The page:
Raising & Selling Breeding Stock


Farm Notes

We recently sold a group of ewe (female) lambs to a fellow farmer in Norwich, who will be using them as breeding stock. It’s a nice feeling selling young stock that will go on to have long, productive lives elsewhere. But it is a practice that is a little outside of my comfort zone. I take that back…it is VERY MUCH outside of my comfort zone! 

You see, we usually don’t sell our sheep and goats for breeding. We usually sell them to intermediary buyers who then sell them direct to consumers for consumption (meat). We have good, long-standing relationships with these buyers. This is a market I know inside and out; these are buyers I understand. We’ve spent years perfecting (although nothing is ever perfect!) our system to give us just the right age, size, and quality these buyers expect. I’m comfortable with my ability to raise beautiful animals just for this purpose, and I am proud of the job we do. Our customers seem very happy, too. 

For our usual market, lambs and goats born in November and December are ready to be sold starting in March. At three to four months of age, they are generally 50-60+ pounds. Everything about our system—from the barn and bed pack to the feeding, watering, and handling systems—is set up to support this production timeline. When animals reach their ideal weight for market, off they go! This fairly quick turnover allows space for the next crop of new babies because we are set up to funnel animals to our intermediary buyers virtually year-round. 

But when I was approached with the opportunity to sell ewe lambs for breeding, I didn’t think about any of these details. I simply thought how nice it would be to send animals off to a new home and potentially long life rather than become someone’s dinner. I guess I am an old softie after all!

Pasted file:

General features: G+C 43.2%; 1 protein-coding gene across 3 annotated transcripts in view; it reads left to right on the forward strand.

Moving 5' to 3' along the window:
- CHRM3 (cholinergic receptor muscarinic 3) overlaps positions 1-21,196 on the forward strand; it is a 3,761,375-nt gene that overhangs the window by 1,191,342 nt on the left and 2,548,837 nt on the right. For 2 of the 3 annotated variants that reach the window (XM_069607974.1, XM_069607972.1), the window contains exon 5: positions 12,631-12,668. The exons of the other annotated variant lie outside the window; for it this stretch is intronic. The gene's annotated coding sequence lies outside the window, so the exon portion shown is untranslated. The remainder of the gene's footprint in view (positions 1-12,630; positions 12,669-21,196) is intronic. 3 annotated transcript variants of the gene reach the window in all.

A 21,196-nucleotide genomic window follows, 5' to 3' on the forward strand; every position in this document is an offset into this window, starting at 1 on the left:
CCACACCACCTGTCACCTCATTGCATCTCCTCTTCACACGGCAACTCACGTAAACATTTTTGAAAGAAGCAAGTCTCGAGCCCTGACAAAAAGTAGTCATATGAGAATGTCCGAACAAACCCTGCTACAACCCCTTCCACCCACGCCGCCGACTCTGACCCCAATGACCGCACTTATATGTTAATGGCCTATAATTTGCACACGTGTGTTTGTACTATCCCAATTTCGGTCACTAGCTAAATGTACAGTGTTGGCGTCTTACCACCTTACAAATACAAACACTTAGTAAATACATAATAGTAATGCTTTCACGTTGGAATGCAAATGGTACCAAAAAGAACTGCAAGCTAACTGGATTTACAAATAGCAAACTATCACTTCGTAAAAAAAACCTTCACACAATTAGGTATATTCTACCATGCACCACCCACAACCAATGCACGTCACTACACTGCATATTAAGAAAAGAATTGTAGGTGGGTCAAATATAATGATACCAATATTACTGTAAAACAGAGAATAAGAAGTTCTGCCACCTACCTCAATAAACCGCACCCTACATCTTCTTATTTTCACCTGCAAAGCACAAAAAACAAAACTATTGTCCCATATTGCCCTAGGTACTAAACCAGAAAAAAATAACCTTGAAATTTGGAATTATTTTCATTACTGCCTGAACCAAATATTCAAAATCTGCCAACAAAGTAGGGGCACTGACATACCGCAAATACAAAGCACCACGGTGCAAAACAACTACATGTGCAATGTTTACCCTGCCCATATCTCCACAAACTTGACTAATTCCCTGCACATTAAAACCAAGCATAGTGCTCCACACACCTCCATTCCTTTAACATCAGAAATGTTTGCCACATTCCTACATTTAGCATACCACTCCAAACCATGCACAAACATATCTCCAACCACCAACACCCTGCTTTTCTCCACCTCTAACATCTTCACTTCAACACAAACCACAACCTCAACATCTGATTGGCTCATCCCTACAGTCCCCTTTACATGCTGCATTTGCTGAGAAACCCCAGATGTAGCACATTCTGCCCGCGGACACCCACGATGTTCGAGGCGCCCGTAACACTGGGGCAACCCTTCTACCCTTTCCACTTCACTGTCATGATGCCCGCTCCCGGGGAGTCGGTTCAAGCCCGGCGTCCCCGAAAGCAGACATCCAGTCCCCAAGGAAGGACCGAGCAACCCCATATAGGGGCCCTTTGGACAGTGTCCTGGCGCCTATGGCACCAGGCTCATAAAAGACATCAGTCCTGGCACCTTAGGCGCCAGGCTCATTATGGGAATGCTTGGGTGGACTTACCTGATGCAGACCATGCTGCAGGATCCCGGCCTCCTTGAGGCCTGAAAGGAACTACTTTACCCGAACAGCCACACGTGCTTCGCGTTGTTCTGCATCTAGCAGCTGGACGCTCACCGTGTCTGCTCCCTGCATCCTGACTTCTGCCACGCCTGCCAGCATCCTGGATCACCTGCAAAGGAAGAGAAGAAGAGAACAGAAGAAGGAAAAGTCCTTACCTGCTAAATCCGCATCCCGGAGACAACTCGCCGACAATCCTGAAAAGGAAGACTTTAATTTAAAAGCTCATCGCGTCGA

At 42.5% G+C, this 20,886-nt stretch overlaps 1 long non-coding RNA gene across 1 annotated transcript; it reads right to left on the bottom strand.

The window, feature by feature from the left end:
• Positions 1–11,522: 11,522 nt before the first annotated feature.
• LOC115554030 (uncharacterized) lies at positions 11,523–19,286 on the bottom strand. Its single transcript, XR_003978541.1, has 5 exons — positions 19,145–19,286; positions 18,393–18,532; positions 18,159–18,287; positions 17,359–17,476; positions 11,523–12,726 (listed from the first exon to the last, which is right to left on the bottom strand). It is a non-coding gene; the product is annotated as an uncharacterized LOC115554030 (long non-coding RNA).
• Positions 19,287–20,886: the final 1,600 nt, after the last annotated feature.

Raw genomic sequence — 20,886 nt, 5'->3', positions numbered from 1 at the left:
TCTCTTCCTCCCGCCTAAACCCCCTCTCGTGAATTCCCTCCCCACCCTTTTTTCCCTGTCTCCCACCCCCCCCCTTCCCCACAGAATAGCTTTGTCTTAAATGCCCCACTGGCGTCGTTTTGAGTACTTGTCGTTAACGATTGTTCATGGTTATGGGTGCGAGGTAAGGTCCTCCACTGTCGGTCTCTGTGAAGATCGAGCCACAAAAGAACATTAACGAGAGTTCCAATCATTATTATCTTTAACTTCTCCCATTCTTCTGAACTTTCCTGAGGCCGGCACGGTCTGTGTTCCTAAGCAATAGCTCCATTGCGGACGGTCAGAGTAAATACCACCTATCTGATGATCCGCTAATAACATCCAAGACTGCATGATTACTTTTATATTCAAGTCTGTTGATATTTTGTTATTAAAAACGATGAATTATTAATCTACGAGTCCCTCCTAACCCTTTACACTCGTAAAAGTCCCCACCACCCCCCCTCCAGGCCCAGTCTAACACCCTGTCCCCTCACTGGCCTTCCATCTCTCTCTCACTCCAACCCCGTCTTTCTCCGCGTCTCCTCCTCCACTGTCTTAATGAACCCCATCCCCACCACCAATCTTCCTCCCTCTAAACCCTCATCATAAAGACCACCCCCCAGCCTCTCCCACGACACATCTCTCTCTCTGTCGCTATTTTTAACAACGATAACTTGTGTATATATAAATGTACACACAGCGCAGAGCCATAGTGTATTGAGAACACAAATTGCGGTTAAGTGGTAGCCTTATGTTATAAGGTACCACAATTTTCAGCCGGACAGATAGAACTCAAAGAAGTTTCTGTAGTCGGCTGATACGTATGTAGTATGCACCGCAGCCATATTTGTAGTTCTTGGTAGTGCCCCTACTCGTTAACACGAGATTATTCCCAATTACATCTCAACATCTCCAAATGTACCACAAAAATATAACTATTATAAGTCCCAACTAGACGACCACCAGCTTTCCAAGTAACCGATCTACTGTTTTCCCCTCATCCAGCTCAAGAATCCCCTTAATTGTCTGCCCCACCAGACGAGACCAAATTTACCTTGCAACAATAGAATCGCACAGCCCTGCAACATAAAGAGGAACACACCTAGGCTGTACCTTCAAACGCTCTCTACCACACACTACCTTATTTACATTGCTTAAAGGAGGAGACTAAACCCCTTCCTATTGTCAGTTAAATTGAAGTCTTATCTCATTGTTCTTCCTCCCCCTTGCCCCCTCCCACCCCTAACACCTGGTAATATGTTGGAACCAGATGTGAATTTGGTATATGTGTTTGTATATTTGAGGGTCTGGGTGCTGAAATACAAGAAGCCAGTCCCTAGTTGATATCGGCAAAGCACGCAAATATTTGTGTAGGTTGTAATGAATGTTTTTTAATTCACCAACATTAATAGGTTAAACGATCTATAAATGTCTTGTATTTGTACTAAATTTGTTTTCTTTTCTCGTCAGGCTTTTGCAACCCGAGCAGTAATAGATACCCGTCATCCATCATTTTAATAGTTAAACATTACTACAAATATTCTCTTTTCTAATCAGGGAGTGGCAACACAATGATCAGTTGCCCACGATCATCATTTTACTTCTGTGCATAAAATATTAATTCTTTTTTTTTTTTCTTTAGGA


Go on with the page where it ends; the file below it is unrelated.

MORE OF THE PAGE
This buyer had one special request: Can we hold onto the lambs until early May, when the grasses are up and they can save on hay costs? Why, sure! I love my lambs and want to ensure they are in the best of health for their new owners; holding onto them for nearly three more months wouldn’t be a problem at all! We had settled on a price already slightly above my usual market price, so I was happy. Again, I wasn’t thinking about any of the details. 

The lambs indeed flourished and continued to grow, some of them exceeding 100 pounds. In the last weeks of April and into May, we put the animals out to graze on pasture. They loved this of course, and in the process, got a little more wild and wary. So, when it came time for me to gather the lucky ewe lambs meant to travel to a new home and live long and happy lives, it was virtually impossible for me to catch them. Our usual, very casual handling system was unworkable with these larger, skittish lambs. 

Most folks are unaware that lambs and sheep are incredibly fast and amazing jumpers. You’d absolutely never expect it from such fat, floofy puff balls. But as prey animals that see everything (and I mean everything!) as a predator, their single most effective survival tactic is flight. They will run, bowl you over in a panic, or simply leap above your head to escape danger. Farmers and animals alike can get hurt if you’re not set up with the proper handling equipment. I spent the better part of my Mother’s Day rounding up and placing the fastest, strongest, floofy-est lambs into pens. By the end I was bruised, battered, smelly, and exhausted…and completely regretting their sale price, which now seemed a pittance for the work required. 

The lambs all arrived at their new home and I hear they are doing well. I’m still happy that they’ve gone on to settle into a new life where they’ll one day be bred and have lambs of their own. Or, at least, I hope they will. Again, my experience and expertise (if you want to call it that) is raising a specific size animal for meat. I will carefully choose replacements to keep on the farm from time to time, but my expertise is not in raising breeding stock. Over the next few months—and maybe even years—I’ll fret over whether my lambs are performing as expected. Will I one day get an angry call from the farmer because he is unhappy with my lambs? And if I do, how can we determine whether the issue is my fault or his? There was never any guarantee of performance as part of the sale, but I will worry anyway. 

Turns out, it’s a little easier selling animals for meat.